Small world! I'm right around the corner from there. I've never done the whole antiquing thing downtown, but I've always meant to go check it out.
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Re: Mozzarella
« Reply #41 on: January 24, 2014, 06:12:38 PM »
Mozz is an advanced-level cheese making skill. I backed off and started making fromage blanc. Not much effort but can take 24 hours or more. It is then packed in plastic tubs and gets to age a while (several weeks) in the fridge though it is perfectly good fresh. Think cream-cheese. With a little age fromage blanc gets a little more complex but not funky. Herbs are a nice addition to this spreadable cheese

If you buy Alouette you'll like fromage blanc.

Would this be similar to Boursin if herbed-up?

Absolutely. Boursin is another great example. Though, perhaps fromage frais would be a better classification since the cheese is still "alive". I use pasteurized whole organic milk to which a culture is added and fermented for 16+ hours. Then drain in the morning and hang via cheesecloth in the evening (sometimes overnight again) and then salt and package when the consistency is correct.

My foray into making hard cheese was very educational and ultimately a complete fail. I couldn't combat the mold effectively enough and my precious six week old Jack-cheese was run through with deadly looking black mold. Went into the trash.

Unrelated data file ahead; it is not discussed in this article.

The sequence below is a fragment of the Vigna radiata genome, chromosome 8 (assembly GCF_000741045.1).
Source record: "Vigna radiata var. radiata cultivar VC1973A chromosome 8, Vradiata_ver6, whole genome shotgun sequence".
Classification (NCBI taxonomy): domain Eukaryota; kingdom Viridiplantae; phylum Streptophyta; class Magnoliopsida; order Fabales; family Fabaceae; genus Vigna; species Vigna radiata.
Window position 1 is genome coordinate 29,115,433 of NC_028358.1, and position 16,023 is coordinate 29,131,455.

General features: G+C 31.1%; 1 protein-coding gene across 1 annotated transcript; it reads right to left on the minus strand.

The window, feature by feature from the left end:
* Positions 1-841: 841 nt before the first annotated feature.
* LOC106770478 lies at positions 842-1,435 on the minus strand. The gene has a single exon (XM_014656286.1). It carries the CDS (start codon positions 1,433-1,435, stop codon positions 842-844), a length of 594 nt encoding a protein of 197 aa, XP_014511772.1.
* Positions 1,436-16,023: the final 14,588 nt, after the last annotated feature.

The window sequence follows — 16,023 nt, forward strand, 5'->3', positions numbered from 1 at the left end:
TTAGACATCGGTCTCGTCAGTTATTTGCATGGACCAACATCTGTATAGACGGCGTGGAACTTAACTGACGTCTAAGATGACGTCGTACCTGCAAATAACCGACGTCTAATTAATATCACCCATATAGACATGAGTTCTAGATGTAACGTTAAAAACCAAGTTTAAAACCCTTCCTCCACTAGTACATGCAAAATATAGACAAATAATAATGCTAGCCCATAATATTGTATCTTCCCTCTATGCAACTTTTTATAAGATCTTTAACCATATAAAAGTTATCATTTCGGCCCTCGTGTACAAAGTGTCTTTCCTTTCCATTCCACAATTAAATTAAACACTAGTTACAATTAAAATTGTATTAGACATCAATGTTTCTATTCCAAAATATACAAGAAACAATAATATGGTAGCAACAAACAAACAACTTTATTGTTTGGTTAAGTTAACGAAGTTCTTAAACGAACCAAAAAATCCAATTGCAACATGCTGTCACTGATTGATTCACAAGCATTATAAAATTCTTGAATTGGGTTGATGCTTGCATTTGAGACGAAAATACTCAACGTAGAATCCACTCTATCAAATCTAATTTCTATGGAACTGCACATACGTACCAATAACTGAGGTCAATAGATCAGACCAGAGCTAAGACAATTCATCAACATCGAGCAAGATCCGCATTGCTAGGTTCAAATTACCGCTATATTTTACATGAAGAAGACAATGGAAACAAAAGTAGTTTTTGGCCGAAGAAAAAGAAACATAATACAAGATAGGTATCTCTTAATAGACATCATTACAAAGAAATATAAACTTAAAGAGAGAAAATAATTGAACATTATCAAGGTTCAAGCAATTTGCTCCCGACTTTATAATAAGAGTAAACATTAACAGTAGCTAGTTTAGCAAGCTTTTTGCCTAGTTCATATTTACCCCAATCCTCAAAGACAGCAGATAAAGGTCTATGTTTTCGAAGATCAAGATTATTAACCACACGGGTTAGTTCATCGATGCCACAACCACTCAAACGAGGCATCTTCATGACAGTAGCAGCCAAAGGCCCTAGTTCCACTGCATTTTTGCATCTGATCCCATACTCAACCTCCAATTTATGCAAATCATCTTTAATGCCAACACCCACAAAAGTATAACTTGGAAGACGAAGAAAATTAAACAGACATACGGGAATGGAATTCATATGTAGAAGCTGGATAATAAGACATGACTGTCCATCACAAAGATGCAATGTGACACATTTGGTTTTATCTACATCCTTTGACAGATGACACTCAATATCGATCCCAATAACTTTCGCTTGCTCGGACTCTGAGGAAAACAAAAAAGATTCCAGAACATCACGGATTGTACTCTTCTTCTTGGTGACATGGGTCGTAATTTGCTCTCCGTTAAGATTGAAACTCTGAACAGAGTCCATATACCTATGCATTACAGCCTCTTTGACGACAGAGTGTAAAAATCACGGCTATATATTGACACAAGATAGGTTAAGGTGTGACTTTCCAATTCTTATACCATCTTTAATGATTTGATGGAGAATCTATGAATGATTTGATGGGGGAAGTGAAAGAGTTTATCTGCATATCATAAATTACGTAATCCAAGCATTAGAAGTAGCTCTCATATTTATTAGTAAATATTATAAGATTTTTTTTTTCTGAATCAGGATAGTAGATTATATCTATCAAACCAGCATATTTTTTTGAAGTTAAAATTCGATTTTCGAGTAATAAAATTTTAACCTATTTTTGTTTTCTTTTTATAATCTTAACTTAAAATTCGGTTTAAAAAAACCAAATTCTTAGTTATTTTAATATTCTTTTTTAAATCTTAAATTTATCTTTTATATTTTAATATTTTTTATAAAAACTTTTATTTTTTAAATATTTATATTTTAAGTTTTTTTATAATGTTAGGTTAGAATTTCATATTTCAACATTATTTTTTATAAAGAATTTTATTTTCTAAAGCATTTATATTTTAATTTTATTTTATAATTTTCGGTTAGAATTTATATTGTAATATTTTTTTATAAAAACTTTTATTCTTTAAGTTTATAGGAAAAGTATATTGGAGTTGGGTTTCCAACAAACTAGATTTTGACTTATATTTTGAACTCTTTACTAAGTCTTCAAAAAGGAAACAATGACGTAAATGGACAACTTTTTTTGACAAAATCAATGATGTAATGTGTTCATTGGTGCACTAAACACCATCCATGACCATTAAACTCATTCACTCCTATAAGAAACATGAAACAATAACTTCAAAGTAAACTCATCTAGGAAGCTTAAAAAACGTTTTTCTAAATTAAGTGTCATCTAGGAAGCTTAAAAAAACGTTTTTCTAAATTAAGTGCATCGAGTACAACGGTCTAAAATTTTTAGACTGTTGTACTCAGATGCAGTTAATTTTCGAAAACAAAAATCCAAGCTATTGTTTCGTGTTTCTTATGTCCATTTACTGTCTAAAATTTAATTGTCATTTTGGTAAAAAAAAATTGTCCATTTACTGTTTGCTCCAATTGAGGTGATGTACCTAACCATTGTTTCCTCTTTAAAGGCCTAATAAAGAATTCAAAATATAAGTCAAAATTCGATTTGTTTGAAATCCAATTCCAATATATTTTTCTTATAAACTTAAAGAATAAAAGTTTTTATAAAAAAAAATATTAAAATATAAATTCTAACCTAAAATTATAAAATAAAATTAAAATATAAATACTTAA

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Re: Mozzarella
« Reply #42 on: January 24, 2014, 10:30:44 PM »
Damn... my waistline can't afford to get too heavy into cheesemaking as a hobby right now, but I'm starting to get hooked. I've had success with mozz, ricotta and paneer now, and fromage blanc sounds right up my alley. It also helps that I have a dairy nearby that has some delicious milk.
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Offline Jeff M

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Re: Mozzarella
« Reply #43 on: January 26, 2014, 04:33:12 PM »
Damn... my waistline can't afford to get too heavy into cheesemaking as a hobby right now, but I'm starting to get hooked. I've had success with mozz, ricotta and paneer now, and fromage blanc sounds right up my alley. It also helps that I have a dairy nearby that has some delicious milk.

Sounds like Tha Danga Zone! to me ;)
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Offline el_capitan

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Re: Mozzarella
« Reply #44 on: January 27, 2014, 07:57:54 PM »
Oh Jeez, I knew I shouldn't have clicked on this thread!

I made a couple batches of mozzarella a few years ago, and did the ricotta trick with the whey too.  It was a cool process. 

Some friends down the road from us raise grass-fed beef and sell us raw milk when we want it.  My wife makes kefir with it, which is phenomenal.  The lady makes a whole selection of cheeses and sells at farmer's markets around the area.  She offered to let me sit in on a batch and see what's involved in large-scale home cheesemaking.  She also offered to sell me some beginner's stainless equipment that her husband fabricated, before she moved up to large batches. 

I just barely restrained myself.  I figure it's best to wait a few years until our kids are a bit older before I dive into another hobby.  I'm hoping to involve them in the learning process too.  Ideally, I'd like to have a couple dairy goats and maybe a jersey cow.  The hobby farm is still a ways off, but we're working our way towards it. 

It's cool to be part of a community here of DIY-minded people.  You're making me want to get some molds and cultures and get going!